Creating spaces that are comfortable to the eye is also vital. Comfortable spaces are where the eye is not forced to work too hard. If the eye has to struggle to reconcile a wide range of brightness and contrast values, it will become tired very quickly. The balance of sequential experiences coupled with a consideration of the range/field of vision should be used to set the parameters of light levels space by space, so that a tall adult or small child at pushchair height (or any eye level between this range) is not frequently subjected to glare or challenging contrasting levels. Ideally, visual brightness differentials of around 30 per cent between surfaces and spaces will keep the muscles in the eye working at comfortable levels. Stark shifts between contrast and brightness will always add drama and excitement, but care and attention should be given to the extent and positioning to enhance the perception of the space and experience.
As low light or excessive light makes the eye work hard, it is good practice to track the external light levels to create exceptionally comfortable environments within the building throughout the working day at all times. This approach can be informed by light sensors externally and internally, where daylight within a building will bring savings and will alter the sensation of light in a space. Impressive energy savings can be achieved through the balancing of the intensity of light during the day and into the evening. Almost all commercial buildings in the UK will be occupied in the darker months of October to March, so if the lighting is programmed to account for that, brighter interior levels will create a greater sense of wellbeing in the winter months.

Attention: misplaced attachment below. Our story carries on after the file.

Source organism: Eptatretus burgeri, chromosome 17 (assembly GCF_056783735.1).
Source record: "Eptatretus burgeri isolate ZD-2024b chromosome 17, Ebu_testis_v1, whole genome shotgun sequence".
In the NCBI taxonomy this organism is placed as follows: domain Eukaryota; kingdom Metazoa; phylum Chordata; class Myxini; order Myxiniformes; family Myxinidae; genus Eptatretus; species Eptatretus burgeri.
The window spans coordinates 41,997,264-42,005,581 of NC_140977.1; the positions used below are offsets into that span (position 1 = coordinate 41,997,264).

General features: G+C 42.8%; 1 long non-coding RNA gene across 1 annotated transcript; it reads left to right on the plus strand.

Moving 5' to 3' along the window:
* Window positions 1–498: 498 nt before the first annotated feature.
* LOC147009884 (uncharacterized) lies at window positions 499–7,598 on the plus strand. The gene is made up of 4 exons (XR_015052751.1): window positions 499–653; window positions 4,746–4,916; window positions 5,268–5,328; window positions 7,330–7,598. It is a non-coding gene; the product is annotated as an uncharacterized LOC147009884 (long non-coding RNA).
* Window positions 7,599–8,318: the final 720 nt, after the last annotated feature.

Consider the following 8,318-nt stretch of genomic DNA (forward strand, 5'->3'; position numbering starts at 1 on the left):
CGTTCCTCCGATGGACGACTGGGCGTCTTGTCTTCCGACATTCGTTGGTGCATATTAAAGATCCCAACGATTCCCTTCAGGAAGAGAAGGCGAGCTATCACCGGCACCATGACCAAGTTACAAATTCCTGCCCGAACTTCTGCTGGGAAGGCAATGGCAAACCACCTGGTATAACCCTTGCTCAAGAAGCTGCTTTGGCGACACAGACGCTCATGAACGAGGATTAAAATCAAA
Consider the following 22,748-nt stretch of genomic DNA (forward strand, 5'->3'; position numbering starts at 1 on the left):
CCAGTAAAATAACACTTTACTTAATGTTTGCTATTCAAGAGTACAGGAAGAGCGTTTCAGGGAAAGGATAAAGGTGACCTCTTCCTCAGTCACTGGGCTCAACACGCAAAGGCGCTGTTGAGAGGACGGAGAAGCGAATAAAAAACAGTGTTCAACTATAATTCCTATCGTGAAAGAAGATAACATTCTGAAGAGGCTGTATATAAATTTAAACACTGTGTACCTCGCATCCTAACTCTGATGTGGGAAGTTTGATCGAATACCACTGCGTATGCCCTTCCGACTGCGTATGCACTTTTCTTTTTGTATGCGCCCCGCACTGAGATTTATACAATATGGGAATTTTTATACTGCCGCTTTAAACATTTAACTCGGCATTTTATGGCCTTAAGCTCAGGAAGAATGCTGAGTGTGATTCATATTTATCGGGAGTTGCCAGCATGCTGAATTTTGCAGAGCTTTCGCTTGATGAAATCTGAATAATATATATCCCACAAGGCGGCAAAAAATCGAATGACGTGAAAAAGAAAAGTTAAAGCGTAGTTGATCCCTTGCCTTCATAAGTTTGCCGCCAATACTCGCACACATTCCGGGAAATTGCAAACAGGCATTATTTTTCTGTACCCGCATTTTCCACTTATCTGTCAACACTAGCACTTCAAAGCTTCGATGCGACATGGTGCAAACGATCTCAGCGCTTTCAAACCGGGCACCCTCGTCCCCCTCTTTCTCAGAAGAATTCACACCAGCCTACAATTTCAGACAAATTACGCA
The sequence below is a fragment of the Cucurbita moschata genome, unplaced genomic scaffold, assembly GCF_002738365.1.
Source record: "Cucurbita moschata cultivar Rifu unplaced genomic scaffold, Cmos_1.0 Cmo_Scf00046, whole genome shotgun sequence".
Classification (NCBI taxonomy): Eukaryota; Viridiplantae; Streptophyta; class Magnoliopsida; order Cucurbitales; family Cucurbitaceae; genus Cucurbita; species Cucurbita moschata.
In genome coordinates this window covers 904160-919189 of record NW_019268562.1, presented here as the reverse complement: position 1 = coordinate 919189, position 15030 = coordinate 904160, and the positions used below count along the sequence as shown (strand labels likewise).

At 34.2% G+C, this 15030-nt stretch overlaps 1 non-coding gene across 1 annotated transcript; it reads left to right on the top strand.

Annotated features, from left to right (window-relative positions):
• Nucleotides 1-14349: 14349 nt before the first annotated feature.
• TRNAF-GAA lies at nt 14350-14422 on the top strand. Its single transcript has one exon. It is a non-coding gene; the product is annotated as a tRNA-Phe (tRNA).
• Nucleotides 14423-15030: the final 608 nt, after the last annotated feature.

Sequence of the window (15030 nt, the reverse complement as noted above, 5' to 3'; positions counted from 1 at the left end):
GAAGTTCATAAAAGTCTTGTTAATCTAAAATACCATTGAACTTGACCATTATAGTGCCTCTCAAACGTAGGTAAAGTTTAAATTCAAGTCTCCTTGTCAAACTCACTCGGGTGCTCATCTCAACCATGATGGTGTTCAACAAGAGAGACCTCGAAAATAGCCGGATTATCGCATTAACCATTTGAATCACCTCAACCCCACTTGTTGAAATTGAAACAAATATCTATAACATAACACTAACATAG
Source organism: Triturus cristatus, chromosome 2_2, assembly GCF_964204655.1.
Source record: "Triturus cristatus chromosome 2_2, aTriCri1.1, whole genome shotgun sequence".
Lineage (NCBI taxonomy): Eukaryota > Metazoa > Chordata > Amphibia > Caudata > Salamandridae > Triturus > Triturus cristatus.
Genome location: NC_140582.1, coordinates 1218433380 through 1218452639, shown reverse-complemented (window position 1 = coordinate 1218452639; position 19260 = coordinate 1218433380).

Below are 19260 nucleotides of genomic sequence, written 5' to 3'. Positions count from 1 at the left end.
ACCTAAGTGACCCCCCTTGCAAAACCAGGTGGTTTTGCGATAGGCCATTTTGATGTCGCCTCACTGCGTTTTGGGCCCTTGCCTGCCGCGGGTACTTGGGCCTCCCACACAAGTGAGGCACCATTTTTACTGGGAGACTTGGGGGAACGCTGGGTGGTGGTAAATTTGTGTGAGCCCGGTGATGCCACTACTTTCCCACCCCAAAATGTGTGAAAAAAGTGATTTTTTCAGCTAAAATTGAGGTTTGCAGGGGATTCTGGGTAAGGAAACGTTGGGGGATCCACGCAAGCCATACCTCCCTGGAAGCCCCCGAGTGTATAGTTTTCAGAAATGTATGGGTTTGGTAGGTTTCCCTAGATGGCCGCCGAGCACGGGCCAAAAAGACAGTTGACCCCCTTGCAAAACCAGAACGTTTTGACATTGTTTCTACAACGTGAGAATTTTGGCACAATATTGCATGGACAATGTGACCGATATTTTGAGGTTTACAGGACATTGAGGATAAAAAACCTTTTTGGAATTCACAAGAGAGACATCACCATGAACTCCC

Less can be more. It is important to consider primary surfaces, areas of intensity and the priority spaces, but secondary light or reflected light from a lit object or surface is often significant as a contribution. By electing what the primary lighting intent is for key surfaces and spaces, a selective approach can be taken to ensure that the elements of highlighting or drama occur at the right place.
A totally uniform approach to lighting is wasteful of energy and creates a bland appearance, so it is better to select and develop a lighting scheme that can enjoy a range of levels, but within the boundaries of comfortable brightness.
Walking into a great office should be as engaging to the eye as enjoying a great artwork.